The other place is New Orleans. We hear about New Orleans as this like party Mardi Gras kind of thing, and it’s so much more than that. I thought I would hate it because of that. New Orleans feels like this weird little magic city. The live music in the small clubs there is so high level. Like in Nashville the way the random country bands in little bars are all incredible because it’s just like studio musicians on their days off. Nashville is like that with country music, and New Orleans is like that with New Orleans music. It’s like it’s own thing almost. It’s own category of blues and jazz.

8.  What advice do you have for people just getting started on their journey as artists?

Learn a DAW (digital audio workstation) if we’re talking about music. The quote that I see going around is that a laptop and Ableton is a better studio than a $10M studio was in the 80’s, and it’s not entirely false. It’s ridiculous to conflate those two things, but if you aren’t recording at least your own demos, you are decades behind everyone else. Being able to record your own music, even if it’s not the final product, is the most important thing right now if you’re trying to be a musician. You are going to waste so much money on studio time otherwise. Not that studio time is bad. Go to a nice studio for your finished album, but you want to record your songs before they’re finished because you want to get a feel for what they sound like.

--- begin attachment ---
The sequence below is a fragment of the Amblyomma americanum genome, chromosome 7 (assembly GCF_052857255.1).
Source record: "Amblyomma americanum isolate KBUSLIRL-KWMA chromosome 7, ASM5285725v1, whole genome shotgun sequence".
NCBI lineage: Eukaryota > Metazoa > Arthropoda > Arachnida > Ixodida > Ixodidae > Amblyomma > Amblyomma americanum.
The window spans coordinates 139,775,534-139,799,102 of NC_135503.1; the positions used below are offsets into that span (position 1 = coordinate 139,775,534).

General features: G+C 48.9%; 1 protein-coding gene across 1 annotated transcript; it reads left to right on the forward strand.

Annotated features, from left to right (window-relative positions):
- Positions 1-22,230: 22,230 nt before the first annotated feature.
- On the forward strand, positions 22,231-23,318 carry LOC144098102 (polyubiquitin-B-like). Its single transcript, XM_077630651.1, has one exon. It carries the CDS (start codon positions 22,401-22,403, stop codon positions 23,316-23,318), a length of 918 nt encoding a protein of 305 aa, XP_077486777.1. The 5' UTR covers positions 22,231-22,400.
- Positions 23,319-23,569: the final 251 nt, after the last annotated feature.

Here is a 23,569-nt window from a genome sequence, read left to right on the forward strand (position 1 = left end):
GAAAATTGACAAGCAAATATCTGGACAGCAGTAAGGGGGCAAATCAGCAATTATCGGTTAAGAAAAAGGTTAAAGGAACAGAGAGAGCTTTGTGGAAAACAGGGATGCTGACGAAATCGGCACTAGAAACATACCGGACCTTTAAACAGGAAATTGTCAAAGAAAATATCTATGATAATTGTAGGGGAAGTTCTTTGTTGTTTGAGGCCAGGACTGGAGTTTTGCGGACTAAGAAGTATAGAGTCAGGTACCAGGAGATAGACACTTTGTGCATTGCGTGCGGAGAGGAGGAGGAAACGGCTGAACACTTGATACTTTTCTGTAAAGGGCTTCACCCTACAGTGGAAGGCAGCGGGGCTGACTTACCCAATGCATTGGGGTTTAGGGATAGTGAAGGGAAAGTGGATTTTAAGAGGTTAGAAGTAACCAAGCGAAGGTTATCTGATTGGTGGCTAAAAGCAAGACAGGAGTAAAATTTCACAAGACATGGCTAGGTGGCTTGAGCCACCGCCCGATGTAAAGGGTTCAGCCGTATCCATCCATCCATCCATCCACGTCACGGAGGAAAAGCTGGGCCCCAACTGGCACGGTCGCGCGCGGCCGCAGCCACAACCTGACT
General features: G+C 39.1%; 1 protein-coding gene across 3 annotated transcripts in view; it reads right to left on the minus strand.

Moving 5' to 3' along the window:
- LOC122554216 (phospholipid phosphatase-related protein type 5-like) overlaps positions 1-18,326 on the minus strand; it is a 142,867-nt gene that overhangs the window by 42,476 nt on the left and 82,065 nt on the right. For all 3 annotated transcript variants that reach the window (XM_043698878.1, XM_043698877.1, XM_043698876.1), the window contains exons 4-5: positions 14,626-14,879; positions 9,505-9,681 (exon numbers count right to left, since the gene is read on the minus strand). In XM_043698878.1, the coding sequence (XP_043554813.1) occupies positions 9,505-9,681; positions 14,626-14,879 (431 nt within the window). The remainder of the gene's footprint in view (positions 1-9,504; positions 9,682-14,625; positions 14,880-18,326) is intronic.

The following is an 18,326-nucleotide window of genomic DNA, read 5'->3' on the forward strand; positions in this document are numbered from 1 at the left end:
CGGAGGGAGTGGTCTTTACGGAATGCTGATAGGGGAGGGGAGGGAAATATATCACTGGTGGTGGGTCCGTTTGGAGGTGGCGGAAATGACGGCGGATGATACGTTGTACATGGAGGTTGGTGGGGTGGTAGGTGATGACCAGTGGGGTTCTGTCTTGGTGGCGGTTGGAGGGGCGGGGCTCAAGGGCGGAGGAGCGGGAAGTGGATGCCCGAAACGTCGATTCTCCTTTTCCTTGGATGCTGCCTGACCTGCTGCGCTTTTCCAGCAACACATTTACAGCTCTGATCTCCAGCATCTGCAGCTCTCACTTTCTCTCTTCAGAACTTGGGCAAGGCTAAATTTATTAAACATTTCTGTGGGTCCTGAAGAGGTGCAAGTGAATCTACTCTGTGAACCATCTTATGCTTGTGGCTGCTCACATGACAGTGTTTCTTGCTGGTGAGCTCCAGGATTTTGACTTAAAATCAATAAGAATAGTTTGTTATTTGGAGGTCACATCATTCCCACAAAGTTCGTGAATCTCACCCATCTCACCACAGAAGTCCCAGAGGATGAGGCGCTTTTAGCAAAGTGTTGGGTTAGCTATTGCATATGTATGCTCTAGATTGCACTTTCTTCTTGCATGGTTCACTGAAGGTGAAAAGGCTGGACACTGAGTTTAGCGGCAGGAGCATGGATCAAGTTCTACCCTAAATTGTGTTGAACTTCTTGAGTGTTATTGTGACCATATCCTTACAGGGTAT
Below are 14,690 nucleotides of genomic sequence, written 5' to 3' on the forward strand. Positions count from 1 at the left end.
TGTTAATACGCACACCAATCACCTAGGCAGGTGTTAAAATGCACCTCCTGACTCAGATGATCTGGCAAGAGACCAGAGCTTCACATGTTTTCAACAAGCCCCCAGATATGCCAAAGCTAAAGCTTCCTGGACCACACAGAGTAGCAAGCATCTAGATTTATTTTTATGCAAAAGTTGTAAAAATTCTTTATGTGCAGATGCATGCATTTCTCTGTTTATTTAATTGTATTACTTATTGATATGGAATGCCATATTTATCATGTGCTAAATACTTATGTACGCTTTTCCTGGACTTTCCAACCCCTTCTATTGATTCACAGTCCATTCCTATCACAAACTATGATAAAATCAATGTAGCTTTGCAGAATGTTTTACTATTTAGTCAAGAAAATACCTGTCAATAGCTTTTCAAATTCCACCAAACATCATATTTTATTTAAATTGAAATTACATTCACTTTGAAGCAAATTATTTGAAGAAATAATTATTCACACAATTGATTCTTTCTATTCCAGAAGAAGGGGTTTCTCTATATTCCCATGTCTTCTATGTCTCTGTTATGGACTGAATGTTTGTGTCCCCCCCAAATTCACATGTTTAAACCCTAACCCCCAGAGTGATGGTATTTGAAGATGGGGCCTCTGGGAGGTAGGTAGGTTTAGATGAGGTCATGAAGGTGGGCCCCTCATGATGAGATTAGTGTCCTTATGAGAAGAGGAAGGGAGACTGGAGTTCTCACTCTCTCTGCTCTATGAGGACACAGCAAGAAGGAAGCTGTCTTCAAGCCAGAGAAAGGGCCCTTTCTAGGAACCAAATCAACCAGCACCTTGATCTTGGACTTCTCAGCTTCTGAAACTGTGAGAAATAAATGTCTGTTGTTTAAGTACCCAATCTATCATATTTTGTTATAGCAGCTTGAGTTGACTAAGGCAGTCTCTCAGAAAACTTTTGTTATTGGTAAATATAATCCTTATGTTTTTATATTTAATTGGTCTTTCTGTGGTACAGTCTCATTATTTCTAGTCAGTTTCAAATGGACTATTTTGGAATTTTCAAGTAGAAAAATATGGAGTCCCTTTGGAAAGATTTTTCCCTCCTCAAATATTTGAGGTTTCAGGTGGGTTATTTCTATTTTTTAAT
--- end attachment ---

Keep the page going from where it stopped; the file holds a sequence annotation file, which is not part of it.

9.  Would you rather play a show on the surface of the moon, or at the bottom of the sea?

Are we being realistic or fanciful? Because the moon, if we’re being realistic. I’m just thinking of like pressure concerns and stuff like that. To be honest, we saw Metallica do that with Antarctica. They did a bubble show in Antarctica. After seeing that, and seeing footage of that, if I were to do either of those things, I wouldn’t do it with music that I’ve written. I would try to come up with something specifically for that after having a lot of information about what the experience would be like. Cause I was kind of cringing when I was seeing [Metallica] because yeah, it’s a cool idea, but it’s excessive for the sake of being excessive. If you’re playing a show on the moon there’s probably stuff you can do with moon physics that would be musically interesting and yield new sounds. “Here’s this song I wrote on Earth. Let’s play it on the moon,” is kind of like putting a flag up on the top of a mountain. It reminds me of stacking rocks at the top of a hiking trial. You weren’t the first person here. I feel like you can do something actually interesting and forward thinking in that situation. But yeah, absolutely the moon.